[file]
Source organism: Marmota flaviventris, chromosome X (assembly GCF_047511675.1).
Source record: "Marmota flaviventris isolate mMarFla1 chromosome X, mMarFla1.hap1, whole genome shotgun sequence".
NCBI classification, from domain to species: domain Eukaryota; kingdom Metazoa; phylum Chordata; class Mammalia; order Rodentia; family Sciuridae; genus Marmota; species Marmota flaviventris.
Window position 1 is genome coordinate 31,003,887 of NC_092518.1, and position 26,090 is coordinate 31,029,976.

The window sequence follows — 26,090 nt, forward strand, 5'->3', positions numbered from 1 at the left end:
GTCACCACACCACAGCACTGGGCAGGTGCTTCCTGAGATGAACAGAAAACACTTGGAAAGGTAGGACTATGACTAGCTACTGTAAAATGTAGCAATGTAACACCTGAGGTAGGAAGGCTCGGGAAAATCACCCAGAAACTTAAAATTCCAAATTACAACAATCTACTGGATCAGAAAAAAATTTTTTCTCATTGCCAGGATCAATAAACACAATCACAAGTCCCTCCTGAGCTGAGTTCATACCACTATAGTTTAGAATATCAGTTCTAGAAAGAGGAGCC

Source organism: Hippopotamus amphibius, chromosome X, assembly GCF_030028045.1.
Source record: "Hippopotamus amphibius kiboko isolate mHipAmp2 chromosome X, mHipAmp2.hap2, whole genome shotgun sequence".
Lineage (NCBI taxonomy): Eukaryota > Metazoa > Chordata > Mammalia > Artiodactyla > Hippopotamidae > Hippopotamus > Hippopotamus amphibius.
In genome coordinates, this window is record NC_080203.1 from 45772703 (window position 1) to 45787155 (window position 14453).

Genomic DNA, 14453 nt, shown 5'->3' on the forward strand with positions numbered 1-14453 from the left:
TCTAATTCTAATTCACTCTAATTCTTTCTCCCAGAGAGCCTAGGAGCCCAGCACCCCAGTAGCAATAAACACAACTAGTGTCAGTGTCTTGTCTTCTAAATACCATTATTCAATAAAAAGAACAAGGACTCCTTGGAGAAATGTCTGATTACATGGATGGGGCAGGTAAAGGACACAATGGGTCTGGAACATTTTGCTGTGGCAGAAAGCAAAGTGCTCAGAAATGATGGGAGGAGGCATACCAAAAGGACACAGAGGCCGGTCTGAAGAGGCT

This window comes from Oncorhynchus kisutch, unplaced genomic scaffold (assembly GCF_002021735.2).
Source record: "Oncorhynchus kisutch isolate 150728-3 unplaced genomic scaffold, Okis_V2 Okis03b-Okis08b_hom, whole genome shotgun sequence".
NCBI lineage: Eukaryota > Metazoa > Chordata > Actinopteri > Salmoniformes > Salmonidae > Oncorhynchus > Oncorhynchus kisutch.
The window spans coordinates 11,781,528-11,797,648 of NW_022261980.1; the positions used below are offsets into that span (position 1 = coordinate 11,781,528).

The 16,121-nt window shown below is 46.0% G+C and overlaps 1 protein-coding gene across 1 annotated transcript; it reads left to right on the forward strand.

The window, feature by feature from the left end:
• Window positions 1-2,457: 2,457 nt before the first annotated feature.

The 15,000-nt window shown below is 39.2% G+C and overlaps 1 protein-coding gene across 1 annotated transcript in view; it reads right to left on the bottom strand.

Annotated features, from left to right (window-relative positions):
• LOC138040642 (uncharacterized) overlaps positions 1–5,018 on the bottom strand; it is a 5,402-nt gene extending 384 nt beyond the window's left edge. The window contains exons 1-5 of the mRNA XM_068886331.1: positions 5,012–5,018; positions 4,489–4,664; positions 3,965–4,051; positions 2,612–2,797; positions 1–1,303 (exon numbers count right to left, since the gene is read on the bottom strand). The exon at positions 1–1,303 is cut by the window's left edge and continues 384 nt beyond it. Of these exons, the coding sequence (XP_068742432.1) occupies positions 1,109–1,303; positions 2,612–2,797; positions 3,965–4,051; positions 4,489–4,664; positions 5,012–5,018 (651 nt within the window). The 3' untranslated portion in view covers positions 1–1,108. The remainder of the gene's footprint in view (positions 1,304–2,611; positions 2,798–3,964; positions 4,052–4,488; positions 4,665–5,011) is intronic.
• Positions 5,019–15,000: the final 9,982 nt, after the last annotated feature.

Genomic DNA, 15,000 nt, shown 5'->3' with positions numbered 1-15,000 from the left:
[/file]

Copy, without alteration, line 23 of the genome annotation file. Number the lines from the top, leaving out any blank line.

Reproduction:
• Positions 5,019–15,000: the final 9,982 nt, after the last annotated feature.